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Undergraduate Enrollment Sees Steepest Decline Since the Pandemic

Undergraduate enrollment this spring has dropped 5.9 percent compared to last year — the steepest decline since the beginning of the COVID-19 pandemic. That's according to the latest data (as of March 25, 2021) from the National Student Clearinghouse Research Center, based on 12.6 million students and 76 percent of institutions that report to the organization.

Community colleges have been hit particularly hard, logging a decline of 11.3 percent, compared to 9.5 percent the previous year. The Research Center reported that this is the first time community colleges have experienced a double-digit decline during the pandemic. Also of note: Students aged 18-20, who make up more than 40 percent of all undergraduates, saw an enrollment decline of 7.2 percent — the largest decline of any age group. And for students in that age group attending community college, the enrollment drop was an even more precipitous 14.6 percent.

Graduate institution enrollment was a bright spot this spring, growing 4.4 percent. Still, overall postsecondary enrollment dropped 4.2 percent compared to a year ago.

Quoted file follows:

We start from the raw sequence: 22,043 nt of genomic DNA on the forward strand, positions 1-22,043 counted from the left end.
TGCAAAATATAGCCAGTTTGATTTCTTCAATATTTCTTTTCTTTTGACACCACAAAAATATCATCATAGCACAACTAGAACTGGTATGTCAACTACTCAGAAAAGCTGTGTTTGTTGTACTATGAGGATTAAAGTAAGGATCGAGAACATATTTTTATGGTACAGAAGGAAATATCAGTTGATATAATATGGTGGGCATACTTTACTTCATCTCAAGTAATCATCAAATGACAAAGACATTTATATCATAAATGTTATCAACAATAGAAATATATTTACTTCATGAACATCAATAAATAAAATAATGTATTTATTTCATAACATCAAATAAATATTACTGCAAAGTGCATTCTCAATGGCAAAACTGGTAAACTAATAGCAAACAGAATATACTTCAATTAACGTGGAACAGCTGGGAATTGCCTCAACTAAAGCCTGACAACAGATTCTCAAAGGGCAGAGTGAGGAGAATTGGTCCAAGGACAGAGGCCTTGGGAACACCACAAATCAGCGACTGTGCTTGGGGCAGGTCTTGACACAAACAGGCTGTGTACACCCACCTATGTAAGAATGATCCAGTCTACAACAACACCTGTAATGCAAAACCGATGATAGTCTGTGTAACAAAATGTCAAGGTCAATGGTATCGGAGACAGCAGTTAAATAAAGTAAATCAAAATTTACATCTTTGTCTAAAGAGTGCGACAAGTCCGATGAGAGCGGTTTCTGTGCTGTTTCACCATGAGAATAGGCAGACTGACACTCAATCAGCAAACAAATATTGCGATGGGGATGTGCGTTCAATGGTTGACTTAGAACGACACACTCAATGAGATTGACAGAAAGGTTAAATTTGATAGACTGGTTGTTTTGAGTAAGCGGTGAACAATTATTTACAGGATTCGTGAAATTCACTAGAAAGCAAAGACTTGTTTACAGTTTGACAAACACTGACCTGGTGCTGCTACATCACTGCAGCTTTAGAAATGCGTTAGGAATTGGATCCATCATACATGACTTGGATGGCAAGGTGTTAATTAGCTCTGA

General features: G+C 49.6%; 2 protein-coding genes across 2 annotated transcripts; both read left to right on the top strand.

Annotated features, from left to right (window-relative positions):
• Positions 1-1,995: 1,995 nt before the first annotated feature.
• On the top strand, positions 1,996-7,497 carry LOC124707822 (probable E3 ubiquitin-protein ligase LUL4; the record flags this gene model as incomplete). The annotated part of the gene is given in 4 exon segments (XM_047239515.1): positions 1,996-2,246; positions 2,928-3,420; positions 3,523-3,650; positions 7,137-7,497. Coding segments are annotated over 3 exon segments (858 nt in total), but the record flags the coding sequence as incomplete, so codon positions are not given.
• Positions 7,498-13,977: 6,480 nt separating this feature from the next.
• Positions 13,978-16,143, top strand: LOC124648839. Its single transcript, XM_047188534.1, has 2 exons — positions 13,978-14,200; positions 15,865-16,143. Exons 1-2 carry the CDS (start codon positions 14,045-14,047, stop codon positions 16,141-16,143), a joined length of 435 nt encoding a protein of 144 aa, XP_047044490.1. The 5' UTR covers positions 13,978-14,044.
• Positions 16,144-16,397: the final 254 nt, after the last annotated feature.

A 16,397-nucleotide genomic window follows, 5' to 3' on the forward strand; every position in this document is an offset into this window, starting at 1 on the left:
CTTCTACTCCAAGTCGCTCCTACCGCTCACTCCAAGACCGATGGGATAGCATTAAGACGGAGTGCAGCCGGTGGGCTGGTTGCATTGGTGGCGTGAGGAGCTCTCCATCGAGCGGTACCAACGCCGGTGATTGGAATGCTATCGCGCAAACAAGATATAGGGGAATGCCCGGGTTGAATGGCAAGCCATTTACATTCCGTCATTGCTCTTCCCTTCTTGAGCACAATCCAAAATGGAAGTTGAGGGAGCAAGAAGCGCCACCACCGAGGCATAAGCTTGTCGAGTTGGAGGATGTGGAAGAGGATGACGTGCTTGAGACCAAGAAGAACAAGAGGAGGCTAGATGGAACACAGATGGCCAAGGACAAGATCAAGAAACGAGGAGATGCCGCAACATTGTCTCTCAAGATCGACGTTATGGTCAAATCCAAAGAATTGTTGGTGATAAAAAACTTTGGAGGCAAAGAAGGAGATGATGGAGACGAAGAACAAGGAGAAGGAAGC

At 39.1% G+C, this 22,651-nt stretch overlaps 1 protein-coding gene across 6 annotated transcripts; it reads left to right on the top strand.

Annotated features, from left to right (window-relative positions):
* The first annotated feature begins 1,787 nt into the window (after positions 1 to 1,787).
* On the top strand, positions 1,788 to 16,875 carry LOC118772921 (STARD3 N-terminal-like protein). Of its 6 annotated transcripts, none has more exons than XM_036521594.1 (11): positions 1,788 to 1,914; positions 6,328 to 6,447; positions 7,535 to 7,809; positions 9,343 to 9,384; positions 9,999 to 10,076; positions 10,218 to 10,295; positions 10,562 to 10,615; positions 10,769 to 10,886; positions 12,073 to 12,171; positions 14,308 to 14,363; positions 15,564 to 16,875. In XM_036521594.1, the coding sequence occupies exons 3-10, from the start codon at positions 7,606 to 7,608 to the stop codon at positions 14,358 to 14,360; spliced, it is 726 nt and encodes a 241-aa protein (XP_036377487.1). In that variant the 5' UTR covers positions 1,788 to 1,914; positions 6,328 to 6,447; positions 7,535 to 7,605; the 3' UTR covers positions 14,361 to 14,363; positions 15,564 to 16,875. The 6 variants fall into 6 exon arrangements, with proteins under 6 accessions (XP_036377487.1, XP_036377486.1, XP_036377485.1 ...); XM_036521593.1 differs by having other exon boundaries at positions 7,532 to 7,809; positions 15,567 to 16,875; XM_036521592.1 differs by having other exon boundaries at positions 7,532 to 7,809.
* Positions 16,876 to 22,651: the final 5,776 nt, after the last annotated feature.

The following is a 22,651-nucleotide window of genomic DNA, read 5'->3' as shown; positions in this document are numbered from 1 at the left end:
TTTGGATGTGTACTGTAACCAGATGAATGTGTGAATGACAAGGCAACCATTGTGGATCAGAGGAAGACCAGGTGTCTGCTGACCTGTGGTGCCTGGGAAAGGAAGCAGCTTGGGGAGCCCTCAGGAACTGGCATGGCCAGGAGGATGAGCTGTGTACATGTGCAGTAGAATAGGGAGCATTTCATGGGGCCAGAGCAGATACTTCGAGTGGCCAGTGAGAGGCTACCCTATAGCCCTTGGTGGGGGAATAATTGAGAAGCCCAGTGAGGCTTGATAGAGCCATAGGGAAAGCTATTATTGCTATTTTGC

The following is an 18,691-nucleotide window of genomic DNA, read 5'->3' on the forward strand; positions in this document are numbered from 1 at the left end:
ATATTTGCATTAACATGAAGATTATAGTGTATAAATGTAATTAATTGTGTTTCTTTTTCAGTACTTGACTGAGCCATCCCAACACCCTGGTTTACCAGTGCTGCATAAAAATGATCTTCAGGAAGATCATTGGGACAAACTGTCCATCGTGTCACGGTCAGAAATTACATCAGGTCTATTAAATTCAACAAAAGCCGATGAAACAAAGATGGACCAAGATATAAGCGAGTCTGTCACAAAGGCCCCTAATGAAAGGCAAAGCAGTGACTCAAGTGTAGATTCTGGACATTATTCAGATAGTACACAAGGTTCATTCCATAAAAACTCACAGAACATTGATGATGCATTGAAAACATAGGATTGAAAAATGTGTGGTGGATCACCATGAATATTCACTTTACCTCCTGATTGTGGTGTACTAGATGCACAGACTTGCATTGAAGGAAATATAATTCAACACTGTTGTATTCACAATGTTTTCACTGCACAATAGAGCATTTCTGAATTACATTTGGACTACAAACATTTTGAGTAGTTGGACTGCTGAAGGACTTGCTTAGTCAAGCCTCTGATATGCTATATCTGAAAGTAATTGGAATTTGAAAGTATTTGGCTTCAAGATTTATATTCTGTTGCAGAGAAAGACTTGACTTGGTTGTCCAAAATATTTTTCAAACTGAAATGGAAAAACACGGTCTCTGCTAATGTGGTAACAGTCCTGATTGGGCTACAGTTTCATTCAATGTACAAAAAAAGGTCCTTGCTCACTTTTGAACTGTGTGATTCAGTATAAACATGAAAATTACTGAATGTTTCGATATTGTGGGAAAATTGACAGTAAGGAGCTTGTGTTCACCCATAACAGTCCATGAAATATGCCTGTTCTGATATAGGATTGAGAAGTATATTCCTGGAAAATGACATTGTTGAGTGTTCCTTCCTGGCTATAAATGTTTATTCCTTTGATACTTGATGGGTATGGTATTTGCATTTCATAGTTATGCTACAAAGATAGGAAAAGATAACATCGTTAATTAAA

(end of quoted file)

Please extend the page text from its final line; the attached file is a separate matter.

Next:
"The continuing slide in community college enrollments is of great concern," said Doug Shapiro, executive director for the National Student Clearinghouse Research Center, in a statement. "In a sign of potentially long-lasting impact on the level of skills and credentials in the workforce, there is still no age group showing increases at community colleges, even after a full year of pandemic and related unemployment."

The full report is available on the Clearinghouse site. The Research Center has also produced a webinar discussion the pandemic's impact on college enrollment, available here.

About the Author

About the author: Rhea Kelly is executive editor for Campus Technology. She can be reached at [email protected].

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